Black Coating for a Small Job

Suggestions for achieving a deep black finish without having to buy full quantities of expensive products. June 18, 2013

Question
Most of the kitchen Iíve completed is pigmented CV ("white") with glaze and WW CV topcoat. I'm doing an island also distressed, but in a different color - black. I perplexed on this. What can I do to yield the best results without spending another $300 on pigmented CV when I only need a quart? I exaggerate. I know there are other options. Were it not for the distressing and a little bit of glaze, I wouldn't worry about a topcoat and just use a good paint. Do I use acrylic enamel with a waterbased poly topcoat? Oil paint? I'm just trying to think of things I can purchase in rather small quantities. Iím not trying to cut corners, mind you, I just donít want a load of something sitting around that cost half-an-arm.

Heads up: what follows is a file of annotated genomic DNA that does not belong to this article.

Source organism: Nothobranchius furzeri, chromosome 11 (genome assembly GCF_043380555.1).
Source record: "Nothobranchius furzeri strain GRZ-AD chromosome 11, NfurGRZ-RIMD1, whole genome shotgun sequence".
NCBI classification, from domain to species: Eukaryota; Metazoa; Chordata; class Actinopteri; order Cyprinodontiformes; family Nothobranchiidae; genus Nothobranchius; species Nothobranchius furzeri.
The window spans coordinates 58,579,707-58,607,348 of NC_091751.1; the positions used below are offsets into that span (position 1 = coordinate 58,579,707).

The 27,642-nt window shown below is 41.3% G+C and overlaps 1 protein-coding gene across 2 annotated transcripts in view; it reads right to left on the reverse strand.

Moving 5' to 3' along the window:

Forum Responses
(Finishing Forum)
From contributor J:
For black I've been tinting my sealer with a black that my finish supplier provided. I think itís around 2 oz/quart or so, I'd have to look. It also sands easier than a black primer or black CV. You can then top coat with clear CV. I am using Becker careseal and innovat.



From contributor U:
I have been using tinted sealer as well. 5 gal of black sealer cost about $200 and recently some birch forest green cost $300. I think I used about two gallons of the green and now it's sitting on the shelf. Sounds like Contributor Jon might be onto something by tinting it himself.


From contributor A:
Have your tint studio add black pigment to a clear vinyl sealer, thatís all. Spray your first coat of sealer (black) thick or thin depending on how deep of black youíre looking for. With burning I spray one thin black coat which will allow the grain to shine through. Once dry sand and burn to desired effect. Follow these coats with two topcoats with either lacquer/cv for a black island. There is a good chance of vinyl sealer coming in quarts, gallons for sure.